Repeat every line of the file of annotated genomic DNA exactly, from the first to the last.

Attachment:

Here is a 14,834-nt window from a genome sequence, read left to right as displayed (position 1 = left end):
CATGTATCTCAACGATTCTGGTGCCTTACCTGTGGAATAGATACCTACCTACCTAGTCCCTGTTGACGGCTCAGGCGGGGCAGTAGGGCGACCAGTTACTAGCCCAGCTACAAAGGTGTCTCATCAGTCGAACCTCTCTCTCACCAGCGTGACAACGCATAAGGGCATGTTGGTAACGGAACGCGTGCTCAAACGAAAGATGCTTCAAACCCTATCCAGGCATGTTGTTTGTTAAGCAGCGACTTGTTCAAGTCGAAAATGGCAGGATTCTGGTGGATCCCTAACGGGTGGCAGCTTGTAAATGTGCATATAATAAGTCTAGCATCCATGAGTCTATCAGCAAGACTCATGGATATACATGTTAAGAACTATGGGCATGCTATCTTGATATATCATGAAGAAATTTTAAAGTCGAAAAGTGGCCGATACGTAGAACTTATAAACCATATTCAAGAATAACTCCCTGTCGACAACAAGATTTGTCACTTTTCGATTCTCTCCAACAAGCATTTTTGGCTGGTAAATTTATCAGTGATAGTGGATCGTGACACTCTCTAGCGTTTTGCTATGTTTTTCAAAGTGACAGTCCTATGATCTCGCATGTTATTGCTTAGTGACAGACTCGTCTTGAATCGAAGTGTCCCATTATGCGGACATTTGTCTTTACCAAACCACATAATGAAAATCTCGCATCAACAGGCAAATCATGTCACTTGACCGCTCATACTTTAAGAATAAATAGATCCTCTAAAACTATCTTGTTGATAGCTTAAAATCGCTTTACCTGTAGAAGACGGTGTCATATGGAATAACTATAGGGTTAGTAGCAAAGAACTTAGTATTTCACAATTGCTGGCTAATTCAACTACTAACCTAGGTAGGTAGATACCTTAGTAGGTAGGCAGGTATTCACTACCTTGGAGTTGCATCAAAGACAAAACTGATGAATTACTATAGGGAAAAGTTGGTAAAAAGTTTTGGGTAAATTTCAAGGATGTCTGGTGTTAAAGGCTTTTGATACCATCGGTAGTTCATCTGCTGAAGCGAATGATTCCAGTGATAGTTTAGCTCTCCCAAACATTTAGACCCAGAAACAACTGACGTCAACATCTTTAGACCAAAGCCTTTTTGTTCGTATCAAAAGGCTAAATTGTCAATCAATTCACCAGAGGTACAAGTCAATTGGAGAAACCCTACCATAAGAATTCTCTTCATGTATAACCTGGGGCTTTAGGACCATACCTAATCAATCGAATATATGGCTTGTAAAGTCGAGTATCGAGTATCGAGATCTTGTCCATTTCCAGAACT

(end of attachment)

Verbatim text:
Here is a 14,834-nt window from a genome sequence, read left to right as displayed (position 1 = left end):
CATGTATCTCAACGATTCTGGTGCCTTACCTGTGGAATAGATACCTACCTACCTAGTCCCTGTTGACGGCTCAGGCGGGGCAGTAGGGCGACCAGTTACTAGCCCAGCTACAAAGGTGTCTCATCAGTCGAACCTCTCTCTCACCAGCGTGACAACGCATAAGGGCATGTTGGTAACGGAACGCGTGCTCAAACGAAAGATGCTTCAAACCCTATCCAGGCATGTTGTTTGTTAAGCAGCGACTTGTTCAAGTCGAAAATGGCAGGATTCTGGTGGATCCCTAACGGGTGGCAGCTTGTAAATGTGCATATAATAAGTCTAGCATCCATGAGTCTATCAGCAAGACTCATGGATATACATGTTAAGAACTATGGGCATGCTATCTTGATATATCATGAAGAAATTTTAAAGTCGAAAAGTGGCCGATACGTAGAACTTATAAACCATATTCAAGAATAACTCCCTGTCGACAACAAGATTTGTCACTTTTCGATTCTCTCCAACAAGCATTTTTGGCTGGTAAATTTATCAGTGATAGTGGATCGTGACACTCTCTAGCGTTTTGCTATGTTTTTCAAAGTGACAGTCCTATGATCTCGCATGTTATTGCTTAGTGACAGACTCGTCTTGAATCGAAGTGTCCCATTATGCGGACATTTGTCTTTACCAAACCACATAATGAAAATCTCGCATCAACAGGCAAATCATGTCACTTGACCGCTCATACTTTAAGAATAAATAGATCCTCTAAAACTATCTTGTTGATAGCTTAAAATCGCTTTACCTGTAGAAGACGGTGTCATATGGAATAACTATAGGGTTAGTAGCAAAGAACTTAGTATTTCACAATTGCTGGCTAATTCAACTACTAACCTAGGTAGGTAGATACCTTAGTAGGTAGGCAGGTATTCACTACCTTGGAGTTGCATCAAAGACAAAACTGATGAATTACTATAGGGAAAAGTTGGTAAAAAGTTTTGGGTAAATTTCAAGGATGTCTGGTGTTAAAGGCTTTTGATACCATCGGTAGTTCATCTGCTGAAGCGAATGATTCCAGTGATAGTTTAGCTCTCCCAAACATTTAGACCCAGAAACAACTGACGTCAACATCTTTAGACCAAAGCCTTTTTGTTCGTATCAAAAGGCTAAATTGTCAATCAATTCACCAGAGGTACAAGTCAATTGGAGAAACCCTACCATAAGAATTCTCTTCATGTATAACCTGGGGCTTTAGGACCATACCTAATCAATCGAATATATGGCTTGTAAAGTCGAGTATCGAGTATCGAGATCTTGTCCATTTCCAGAACT